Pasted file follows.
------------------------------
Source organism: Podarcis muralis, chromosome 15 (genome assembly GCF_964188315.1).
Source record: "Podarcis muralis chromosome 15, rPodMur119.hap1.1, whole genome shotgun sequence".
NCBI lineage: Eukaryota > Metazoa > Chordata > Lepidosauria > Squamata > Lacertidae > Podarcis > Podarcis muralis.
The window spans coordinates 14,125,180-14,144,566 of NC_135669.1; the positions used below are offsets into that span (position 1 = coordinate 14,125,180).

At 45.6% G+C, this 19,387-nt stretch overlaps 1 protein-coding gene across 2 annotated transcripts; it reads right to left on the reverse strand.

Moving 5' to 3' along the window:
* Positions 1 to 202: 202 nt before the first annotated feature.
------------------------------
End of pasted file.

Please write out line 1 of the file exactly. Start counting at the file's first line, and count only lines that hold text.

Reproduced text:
Source organism: Podarcis muralis, chromosome 15 (genome assembly GCF_964188315.1).